< BackAcadia National Park

Plan Your Visit

With a little advance planning, you can make the most of your trip to Acadia. Be sure to check out the contents of this website, which should answer just about any question you have. Once you are here in the park, park rangers can help plan your visit. Stop by the visitor center (April 15 through October) or park headquarters (year round) for assistance. If you plan to visit between June and October, the park newspaper—the Beaver Log—is a great resource for trip planning.

While the park is open all year, the visitor center, most of the Park Loop Road, and many facilities are closed in the winter. For more information, visit Operating Hours and Seasons.

Directions

Acadia National Park is located along the rugged, rocky coast of "Downeast" Maine. Most of the park is located on Mount Desert Island, which is accessible by vehicle. The park is approximately six hours north of Boston.

By Car

* From Boston take I-95 north to Augusta, Maine, then Route 3 east to Ellsworth and on to Mount Desert Island.
* For an alternate route, continue on I-95 north to Bangor, Maine, then take Route 1A east to Ellsworth. In Ellsworth, take Route 3 to Mount Desert Isnd.
* Hulls Cove Visitor Center (April 15-October 31) is located on Route 3 north of Bar Harbor. Park Headquarters is located on Route 233 (Eagle Lake Road), two miles west of Bar Harbor.
* In the winter, access is limited; see Operating Hours & Seasons.

By Plane
Direct flights from Boston's Logan Airport land at the Hancock County Airport, located 10 miles from Acadia National Park. National airlines serve the Bangor International Airport, about one hour from the park. Car rentals are available at both airports.

By Boat
A ferry to Nova Scotia sails between Bar Harbor and Yarmouth, Nova Scotia. Schedules vary depending on the season. Phone 888-249-SAIL or 207-288-3395.

Operating Hours & Seasons

Acadia National Park is open all year. Information is available at park headquarters all year and at Hulls Cove Visitor Center from April 15 through October.

Most facilities—including the visitor center, museums, picnic areas, Seawall Campground, and many roads—close during the winter. Most of the Park Loop Road, including the road to Cadillac Mountain, is closed from December 1 through April 14 and at other times when severe weather creates dangerous conditions.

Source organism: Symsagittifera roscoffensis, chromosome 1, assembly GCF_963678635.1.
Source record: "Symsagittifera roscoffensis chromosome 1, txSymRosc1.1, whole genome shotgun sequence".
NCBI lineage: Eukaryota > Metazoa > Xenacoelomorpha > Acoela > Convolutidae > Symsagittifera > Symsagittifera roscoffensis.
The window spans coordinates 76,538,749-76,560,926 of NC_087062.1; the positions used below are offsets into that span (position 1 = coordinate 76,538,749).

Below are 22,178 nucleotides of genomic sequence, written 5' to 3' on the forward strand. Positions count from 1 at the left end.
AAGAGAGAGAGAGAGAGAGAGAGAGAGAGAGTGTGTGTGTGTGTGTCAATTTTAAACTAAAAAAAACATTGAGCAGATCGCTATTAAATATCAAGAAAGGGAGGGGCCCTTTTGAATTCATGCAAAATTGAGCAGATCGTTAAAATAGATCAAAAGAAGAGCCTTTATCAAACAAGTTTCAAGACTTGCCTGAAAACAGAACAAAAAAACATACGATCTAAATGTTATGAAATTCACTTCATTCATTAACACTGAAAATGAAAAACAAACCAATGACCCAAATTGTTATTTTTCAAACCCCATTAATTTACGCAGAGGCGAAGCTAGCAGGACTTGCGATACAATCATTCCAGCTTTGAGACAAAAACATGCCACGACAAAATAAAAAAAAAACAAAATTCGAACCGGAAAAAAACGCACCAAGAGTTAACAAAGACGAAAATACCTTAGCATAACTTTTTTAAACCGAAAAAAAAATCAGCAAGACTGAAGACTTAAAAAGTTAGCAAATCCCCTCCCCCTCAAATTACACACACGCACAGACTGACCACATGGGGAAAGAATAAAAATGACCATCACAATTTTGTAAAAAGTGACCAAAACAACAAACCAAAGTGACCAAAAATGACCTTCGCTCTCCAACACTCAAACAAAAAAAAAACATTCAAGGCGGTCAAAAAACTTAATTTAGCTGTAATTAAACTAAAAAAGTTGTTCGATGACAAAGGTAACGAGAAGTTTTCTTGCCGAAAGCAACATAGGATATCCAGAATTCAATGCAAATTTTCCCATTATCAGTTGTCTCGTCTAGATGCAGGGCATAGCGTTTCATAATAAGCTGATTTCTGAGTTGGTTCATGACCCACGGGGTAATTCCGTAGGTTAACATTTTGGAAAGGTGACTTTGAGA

Please see the list below for operating hours and seasons of park facilities. Detailed information about seasonal closures and road closures is available.

Fees & Reservations

FEES
Visiting Acadia National Park requires payment of an entrance fee between May 1 and October 31, no matter how you enter or where you go in the park.

There is a fee for a few additional activities, including camping and some ranger-led programs (most are free). Be sure to visit Operating Hours & Seasons to find out when the campgrounds are open and programs are offered.

Camping (per site per night)
Blackwoods Campground: $20 (May 1-October 31), $10 (April and November), free (December 1-March 31)
Seawall Campground: $14 walk-in, $20 drive-in (when open)
Ranger-Led Programs - All other programs are free.
Beyond the Beach: $10 adults, $5 children 5-12, free under 5
Knowing the Night: $10 adults, $5 children 8-12
Riding the Roads: $15 adults, $10 youth 14-16
Boat Cruises: Prices vary; check with boat operators.

RESERVATIONS
Reservations are recommended for camping at Blackwoods Campground from May 1 to October 31.

Some ranger-led programs require reservations made no more than three days, or three business days, in advance.

Things To Do

Acadia National Park is a destination for more than two million visitors each year. With many different facilities and attractions in the park, there is something to interest everyone.

The average visitor spends three to four days in the area, although you easily could fill a week with activities in the park and nearby attractions. Listed below are some suggestions based on length of stay. Use the information on this website to tailor these activities to suit your own interests. Whatever you chose to do, remember to take some time to relax and enjoy your time in the park.

Things To Know Before You Come

Planning ahead can often make the difference between a good trip and a great trip. Explore these pages to discover the essential things you need to know before you leave home—where to eat and sleep, how to get around the park, where you can and can't bring your pet, and more.

Firewood Alert: If you're camping in the park, be sure to leave your firewood at home. Firewood brought in from other areas may contain non-native insect species that pose a serious threat to Acadia National Park's resources. Quarantines have been issued for some areas.

History & Culture

Acadia National Park has a rich human history that includes Native Americans, European settlers, artists, conservationists, and more. Each group has made its mark on what is today Acadia National Park. Explore this section to discover the people and stories of Acadia.

Nature & Science

Acadia National Park is a land of contrast and diversity. Comprised of a cluster of islands on the Maine coast, Acadia is positioned within the broad transition zone between eastern deciduous and northern coniferous forests, and hosts several species and plant communities at the edge of their geographic range. Steep slopes rise above the rocky shore, including Cadillac Mountain, which at 1,530 feet is the highest point on the U.S. Atlantic coast. While surrounded by the ocean, the entire fabric of Acadia is interwoven with a wide variety of freshwater, estuarine, forest, and intertidal resources, many of which contain plant and animal species of international, national and state significance.